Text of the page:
MGOOD: What else is top of mind for you?
LMP: Technology. For our industry, it’s been about getting our hands around our clients’ data and taking it to the much more sophisticated level of determining what it’s telling us and how to use that information to make sound decisions. There is a lot of science in the San Francisco delta, for example, yet we still struggle to make a good decision. We need to keep advancing. What is the data telling us and how do we use it? We have a “set-it-and-forget-it” policy around mitigation, and it’s antiquated. It doesn’t get us a sustainable urban or natural environment. Everyone wants certainty, but it requires constant adaptive management, and our regulatory institutions aren’t set up for that kind of experimentation. The current situation doesn’t steward our resources very well.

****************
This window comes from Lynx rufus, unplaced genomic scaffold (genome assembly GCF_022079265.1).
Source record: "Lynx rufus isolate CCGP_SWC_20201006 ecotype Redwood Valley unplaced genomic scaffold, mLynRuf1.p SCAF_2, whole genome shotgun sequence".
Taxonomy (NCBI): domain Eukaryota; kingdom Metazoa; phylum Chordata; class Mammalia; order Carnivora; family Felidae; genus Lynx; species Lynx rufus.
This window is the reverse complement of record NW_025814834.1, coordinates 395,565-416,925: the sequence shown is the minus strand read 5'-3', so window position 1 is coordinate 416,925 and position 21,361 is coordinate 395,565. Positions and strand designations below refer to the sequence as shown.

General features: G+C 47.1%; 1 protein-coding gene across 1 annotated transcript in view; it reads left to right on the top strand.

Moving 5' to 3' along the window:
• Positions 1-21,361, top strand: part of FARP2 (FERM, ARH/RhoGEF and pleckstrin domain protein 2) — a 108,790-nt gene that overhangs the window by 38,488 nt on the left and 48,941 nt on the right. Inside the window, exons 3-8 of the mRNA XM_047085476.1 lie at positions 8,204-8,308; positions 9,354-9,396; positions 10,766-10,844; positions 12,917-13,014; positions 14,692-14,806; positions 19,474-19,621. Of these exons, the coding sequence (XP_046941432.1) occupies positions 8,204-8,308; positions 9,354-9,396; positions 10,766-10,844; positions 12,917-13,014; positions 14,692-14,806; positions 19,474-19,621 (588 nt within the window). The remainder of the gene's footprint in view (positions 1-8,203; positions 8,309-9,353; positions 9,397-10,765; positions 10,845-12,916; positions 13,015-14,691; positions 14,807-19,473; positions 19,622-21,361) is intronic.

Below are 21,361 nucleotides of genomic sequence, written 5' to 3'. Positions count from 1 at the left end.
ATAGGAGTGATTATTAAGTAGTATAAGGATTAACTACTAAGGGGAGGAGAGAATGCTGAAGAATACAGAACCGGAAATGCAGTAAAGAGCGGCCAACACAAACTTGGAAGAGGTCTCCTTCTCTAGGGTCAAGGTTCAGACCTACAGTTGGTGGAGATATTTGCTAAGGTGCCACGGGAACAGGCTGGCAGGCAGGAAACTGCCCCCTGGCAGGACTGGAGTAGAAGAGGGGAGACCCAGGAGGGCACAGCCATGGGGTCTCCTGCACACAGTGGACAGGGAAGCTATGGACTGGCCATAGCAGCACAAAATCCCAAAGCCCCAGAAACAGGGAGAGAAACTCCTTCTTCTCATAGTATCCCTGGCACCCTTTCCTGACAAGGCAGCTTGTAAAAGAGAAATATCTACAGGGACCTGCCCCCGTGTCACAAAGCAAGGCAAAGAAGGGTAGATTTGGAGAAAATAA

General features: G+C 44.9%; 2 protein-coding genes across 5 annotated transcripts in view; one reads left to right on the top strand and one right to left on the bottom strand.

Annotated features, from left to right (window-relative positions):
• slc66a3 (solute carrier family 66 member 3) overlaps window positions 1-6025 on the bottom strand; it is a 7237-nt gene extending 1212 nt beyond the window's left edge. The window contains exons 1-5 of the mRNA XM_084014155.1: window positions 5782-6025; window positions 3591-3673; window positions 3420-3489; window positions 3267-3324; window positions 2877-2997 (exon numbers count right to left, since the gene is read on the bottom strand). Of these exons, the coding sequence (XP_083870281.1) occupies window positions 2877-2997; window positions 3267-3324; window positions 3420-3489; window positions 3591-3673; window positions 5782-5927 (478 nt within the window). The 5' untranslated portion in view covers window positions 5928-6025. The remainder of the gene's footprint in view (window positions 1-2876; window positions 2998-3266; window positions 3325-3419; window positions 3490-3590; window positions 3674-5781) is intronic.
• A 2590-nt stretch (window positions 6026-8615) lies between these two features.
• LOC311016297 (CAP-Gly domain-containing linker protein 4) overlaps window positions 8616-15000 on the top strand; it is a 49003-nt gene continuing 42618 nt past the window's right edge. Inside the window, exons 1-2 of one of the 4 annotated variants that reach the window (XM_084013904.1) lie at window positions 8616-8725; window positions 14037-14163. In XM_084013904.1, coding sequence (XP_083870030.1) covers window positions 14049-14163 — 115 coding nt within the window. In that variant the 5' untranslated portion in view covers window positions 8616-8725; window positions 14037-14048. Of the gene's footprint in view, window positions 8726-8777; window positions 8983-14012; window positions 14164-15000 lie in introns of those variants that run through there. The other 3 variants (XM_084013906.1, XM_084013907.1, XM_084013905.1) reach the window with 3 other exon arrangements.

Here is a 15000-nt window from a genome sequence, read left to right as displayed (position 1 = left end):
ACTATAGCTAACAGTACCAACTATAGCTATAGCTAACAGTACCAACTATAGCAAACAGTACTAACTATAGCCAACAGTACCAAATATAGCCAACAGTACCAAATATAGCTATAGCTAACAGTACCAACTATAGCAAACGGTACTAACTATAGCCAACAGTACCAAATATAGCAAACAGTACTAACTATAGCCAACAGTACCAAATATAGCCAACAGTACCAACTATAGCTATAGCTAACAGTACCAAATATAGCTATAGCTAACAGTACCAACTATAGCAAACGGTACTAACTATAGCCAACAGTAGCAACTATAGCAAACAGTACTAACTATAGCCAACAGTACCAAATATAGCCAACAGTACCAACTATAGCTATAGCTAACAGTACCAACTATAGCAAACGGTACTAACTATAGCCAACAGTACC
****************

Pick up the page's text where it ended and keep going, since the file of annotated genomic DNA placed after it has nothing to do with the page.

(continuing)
MGOOD: What can be done about it?
LMP: Technology and data management are at least part of the answer—they enable better decision-making. We saw it coming and didn’t want to be left behind. We were building capabilities organically, starting with the rather obvious step of creating software that helped automate the organization of our clients’ data. We started working with a subconsultant, Sitka Technology Group, and we sort of hit it off. After three years of working together and collaboratively developing the market, we acquired them in January. Through their capabilities and accomplishments, they’ve immediately advanced us in this area five to ten years. We’re now in the position to move up the decision-making chain with our clients, which is our strategy.
MGOOD: Technology had traditionally been seen as perhaps the greatest disruptor in our industry—until Covid came along. How has ESA managed through the pandemic?